"The city allocated $150million to cover the increase in wages THAT it expected to approve....." <<<< this sentence is correct but I use my THAT rule and got confused whether THAT is modifying "wages" or "increase". If THAT needs to modify noun immediately preceding it, then THAT modifies 'wages' here, if THAT needs to modify subject, then it modifies 'the increase'. Again, THAT clause is clearly modifying "wages" here. Intern Joined: 03 Jan 2009 Posts: 11 Followers: 0 Kudos [?]: 0 [0], given: 0 Re: Use of "That".... as a modifier [#permalink] ### Show Tags 07 Mar 2009, 16:20 Thanks bb. No offence but I am aware of general uses of THAT... restrictive vs. non-restrictive etc. This explanation can easily be found in almost all Grammar resources. But, nowhere could I find the use of THAT as a modifier, modifying subject or noun preceding it. Also, you said the use of THAT in "the increase in wages that..." is confusing, which I am doubtful. I showed this sentence to a few people in my office and everyone picked the correct answer... with THAT modifying "the increase". I would probably have picked it too, but only because I did "Kiwo..." question first and noted use of THAT referred there in my notes, I got confused and thought of posting my querry here to get some explanation. boti- THAT actually modifies 'increase' in the sentence and not the wages. Hope some grammar expert will throw some light on this. No offence bb and boti, I truly appreciate your input. Founder Joined: 04 Dec 2002 Posts: 14911 Location: United States (WA) GMAT 1: 750 Q49 V42 GPA: 3.5 Followers: 3951 Kudos [?]: 25096 [0], given: 4746 Re: Use of "That".... as a modifier [#permalink] ### Show Tags 07 Mar 2009, 20:27 kukulkan wrote: Thanks bb. No offence but I am aware of general uses of THAT... restrictive vs. non-restrictive etc. This explanation can easily be found in almost all Grammar resources. But, nowhere could I find the use of THAT as a modifier, modifying subject or noun preceding it. Also, you said the use of THAT in "the increase in wages that..." is confusing, which I am doubtful. I showed this sentence to a few people in my office and everyone picked the correct answer... with THAT modifying "the increase". I would probably have picked it too, but only because I did "Kiwo..." question first and noted use of THAT referred there in my notes, I got confused and thought of posting my querry here to get some explanation. boti- THAT actually modifies 'increase' in the sentence and not the wages. Hope some grammar expert will throw some light on this. No offence bb and boti, I truly appreciate your input. You are asking a style question rather than grammar - there is no rule which object/noun is modified by THAT - there may be 1, 2, 3, etc nouns modified by THAT. What matters on the gmat is that the sentence is clear and has proper style. The only difference between the two sentence that i can think is: festivals and home - 2 objects (unclear which is modified as either can be) increase in wages - 1 compound object and therefore modified by THAT (increase is not the subject of the sentence, however. City is the subject.). _________________ Founder of GMAT Club US News Rankings progression - last 10 years in a snapshot - New! Just starting out with GMAT? Start here... Need GMAT Book Recommendations? Best GMAT Books Co-author of the GMAT Club tests Founder Joined: 04 Dec 2002 Posts: 14911 Location: United States (WA) GMAT 1: 750 Q49 V42 GPA: 3.5 Followers: 3951 Kudos [?]: 25096 [0], given: 4746 Re: Use of "That".... as a modifier [#permalink] ### Show Tags 07 Mar 2009, 20:31 kukulkan wrote: This explanation can easily be found in almost all Grammar resources. By the way, would be great if you could post some links to a few GOOD grammar resources. _________________ Founder of GMAT Club US News Rankings progression - last 10 years in a snapshot - New! Just starting out with GMAT? Start here... Need GMAT Book Recommendations? Best GMAT Books Co-author of the GMAT Club tests Intern Joined: 03 Jan 2009 Posts: 11 Followers: 0 Kudos [?]: 0 [0], given: 0 Re: Use of "That".... as a modifier [#permalink] ### Show Tags 07 Mar 2009, 21:22 bb, the following link is one of the best in my books. You can almost find anything that you are looking for- not just for GMAT purposes, but for general writing, etc. This is a terrific collection of online resources. I have no doubt that you and probably most of the forum members already know about this source. http://writing-program.uchicago.edu/res ... rammar.htm once in, you can choose from American Heritage site, Darling's guide, common errors in english, and many more from the collection. VP Joined: 15 Jul 2004 Posts: 1457 Schools: Wharton (R2 - submitted); HBS (R2 - submitted); IIMA (admitted for 1 year PGPX) Followers: 22 Kudos [?]: 195 [0], given: 13 Re: Use of "That".... as a modifier [#permalink] ### Show Tags 24 Nov 2009, 22:46 Am taking the liberty to dig out an old post that carries an important subject which has been discussed numerous times. Till date, I haven't found an authentic answer (from GMAT's point of view in particular). Has anyone been able to come up with authentic GMAT-approved synopsis regarding the subject raised herein? kukulkan wrote: I am a bit confused about the use of 'that' and would appreciate some help. From my understanding,THAT modifies the noun immediately preceding it... is this correct? Or should THAT modify subject immediately preceding it? Ex. Aho, a Kiowa matriarch, held festivals in her home THAT featured the preparation of great quantities of food..... <<<< Use of THAT is confusing here as it is not clear whether THAT refers to 'home' or 'festivals'. "The city allocated$150million to cover the increase in wages THAT it expected to approve....." <<<< this sentence is correct but I use my THAT rule and got confused whether THAT is modifying "wages" or "increase". If THAT needs to modify noun immediately preceding it, then THAT modifies 'wages' here, if THAT needs to modify subject, then it modifies 'the increase'.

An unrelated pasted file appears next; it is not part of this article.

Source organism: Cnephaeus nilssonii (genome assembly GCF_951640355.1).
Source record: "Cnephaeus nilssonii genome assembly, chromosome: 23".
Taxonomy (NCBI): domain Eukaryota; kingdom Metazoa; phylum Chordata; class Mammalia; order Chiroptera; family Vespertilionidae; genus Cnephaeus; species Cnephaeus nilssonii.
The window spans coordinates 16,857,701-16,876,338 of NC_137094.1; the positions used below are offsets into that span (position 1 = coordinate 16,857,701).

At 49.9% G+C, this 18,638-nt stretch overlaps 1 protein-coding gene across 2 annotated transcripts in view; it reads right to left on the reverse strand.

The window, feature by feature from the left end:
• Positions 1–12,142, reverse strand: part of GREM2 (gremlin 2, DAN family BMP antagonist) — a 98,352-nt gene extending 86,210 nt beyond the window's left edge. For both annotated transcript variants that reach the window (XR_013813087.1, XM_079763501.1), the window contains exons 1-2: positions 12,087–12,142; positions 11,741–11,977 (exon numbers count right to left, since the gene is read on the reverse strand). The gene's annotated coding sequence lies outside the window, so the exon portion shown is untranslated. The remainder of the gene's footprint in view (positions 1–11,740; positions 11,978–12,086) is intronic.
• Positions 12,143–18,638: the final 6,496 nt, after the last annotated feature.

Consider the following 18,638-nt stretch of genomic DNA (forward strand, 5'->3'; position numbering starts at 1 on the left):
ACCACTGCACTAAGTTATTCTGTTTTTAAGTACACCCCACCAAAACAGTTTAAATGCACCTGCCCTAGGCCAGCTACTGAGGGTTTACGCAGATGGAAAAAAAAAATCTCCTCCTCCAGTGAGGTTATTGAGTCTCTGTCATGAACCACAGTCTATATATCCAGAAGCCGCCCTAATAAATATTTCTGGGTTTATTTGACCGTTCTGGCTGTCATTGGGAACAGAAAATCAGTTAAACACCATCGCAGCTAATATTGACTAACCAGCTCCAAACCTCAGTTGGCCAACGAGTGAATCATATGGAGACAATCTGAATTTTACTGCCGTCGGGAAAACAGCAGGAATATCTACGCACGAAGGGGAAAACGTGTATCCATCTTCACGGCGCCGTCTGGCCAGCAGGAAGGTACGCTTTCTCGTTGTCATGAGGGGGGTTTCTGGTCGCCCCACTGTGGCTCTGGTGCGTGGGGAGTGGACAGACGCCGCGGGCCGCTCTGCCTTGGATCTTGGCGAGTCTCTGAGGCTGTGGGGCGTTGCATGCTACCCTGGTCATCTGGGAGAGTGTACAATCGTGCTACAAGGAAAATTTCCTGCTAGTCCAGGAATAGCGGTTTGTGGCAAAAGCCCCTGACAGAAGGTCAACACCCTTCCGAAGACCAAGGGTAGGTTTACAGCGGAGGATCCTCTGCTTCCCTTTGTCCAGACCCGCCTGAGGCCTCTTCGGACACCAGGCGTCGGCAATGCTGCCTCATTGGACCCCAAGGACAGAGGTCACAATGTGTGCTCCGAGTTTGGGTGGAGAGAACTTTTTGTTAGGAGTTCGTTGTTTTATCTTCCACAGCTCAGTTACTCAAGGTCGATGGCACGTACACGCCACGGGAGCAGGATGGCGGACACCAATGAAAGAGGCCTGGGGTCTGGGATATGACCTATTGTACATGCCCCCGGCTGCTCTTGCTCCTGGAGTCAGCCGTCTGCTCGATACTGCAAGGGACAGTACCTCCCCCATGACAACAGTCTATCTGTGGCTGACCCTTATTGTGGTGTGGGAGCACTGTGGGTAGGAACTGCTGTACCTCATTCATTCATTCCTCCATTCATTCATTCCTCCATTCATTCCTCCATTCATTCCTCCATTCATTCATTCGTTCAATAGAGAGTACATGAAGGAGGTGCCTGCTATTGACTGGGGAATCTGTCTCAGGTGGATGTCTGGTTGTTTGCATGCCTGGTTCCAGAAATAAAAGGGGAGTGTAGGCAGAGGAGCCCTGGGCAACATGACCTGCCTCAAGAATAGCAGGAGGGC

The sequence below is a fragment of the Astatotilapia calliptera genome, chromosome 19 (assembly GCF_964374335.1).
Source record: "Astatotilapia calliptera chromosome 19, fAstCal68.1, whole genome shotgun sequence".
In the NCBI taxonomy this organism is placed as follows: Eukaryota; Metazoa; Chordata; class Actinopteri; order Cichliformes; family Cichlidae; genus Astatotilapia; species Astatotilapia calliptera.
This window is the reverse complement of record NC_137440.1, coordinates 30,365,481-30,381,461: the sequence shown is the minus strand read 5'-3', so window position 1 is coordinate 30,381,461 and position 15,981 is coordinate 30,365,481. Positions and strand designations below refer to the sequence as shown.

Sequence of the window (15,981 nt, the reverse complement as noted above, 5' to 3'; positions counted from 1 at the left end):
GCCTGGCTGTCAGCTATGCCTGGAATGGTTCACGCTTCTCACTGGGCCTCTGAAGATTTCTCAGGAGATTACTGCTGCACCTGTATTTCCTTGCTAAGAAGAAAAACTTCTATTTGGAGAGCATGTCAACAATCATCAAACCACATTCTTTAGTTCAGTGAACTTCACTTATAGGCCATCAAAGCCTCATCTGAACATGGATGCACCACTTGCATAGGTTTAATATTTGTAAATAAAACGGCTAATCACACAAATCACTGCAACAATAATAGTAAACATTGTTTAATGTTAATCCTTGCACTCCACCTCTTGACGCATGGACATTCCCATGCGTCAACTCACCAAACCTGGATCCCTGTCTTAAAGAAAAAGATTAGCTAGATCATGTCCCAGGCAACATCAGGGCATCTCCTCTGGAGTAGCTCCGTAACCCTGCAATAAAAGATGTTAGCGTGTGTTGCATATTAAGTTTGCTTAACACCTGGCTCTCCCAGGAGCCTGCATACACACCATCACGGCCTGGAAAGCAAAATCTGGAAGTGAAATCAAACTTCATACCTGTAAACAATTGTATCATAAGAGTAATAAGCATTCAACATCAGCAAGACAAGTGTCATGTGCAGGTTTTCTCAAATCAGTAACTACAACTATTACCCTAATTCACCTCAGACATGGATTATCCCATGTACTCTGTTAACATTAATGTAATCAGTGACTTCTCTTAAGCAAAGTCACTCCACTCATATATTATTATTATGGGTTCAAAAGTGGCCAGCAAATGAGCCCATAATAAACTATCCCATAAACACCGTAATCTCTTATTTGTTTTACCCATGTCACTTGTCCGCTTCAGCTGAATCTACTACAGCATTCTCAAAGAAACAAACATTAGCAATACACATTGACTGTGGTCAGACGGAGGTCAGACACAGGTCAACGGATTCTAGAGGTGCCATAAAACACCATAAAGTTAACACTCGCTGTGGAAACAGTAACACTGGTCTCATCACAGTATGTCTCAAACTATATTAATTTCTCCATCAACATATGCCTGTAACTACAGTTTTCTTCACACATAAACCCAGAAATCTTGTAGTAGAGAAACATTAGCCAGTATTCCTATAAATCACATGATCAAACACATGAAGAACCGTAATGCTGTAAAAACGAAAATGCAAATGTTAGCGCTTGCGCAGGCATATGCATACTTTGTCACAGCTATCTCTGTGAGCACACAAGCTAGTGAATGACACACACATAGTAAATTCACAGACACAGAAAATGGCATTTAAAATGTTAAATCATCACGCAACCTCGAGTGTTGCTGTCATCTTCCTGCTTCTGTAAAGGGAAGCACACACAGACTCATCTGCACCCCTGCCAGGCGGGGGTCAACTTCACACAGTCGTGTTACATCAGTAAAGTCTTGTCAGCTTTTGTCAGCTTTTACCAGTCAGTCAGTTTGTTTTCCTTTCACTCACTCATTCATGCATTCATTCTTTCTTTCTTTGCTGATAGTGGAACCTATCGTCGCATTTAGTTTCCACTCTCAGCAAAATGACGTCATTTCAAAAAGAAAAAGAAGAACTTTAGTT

Can the same rule be applied to the use of WHICH? What does WHICH modify, the subject or the noun preceding it? My understanding is that WHICH modifies the subject of the clause preceding it.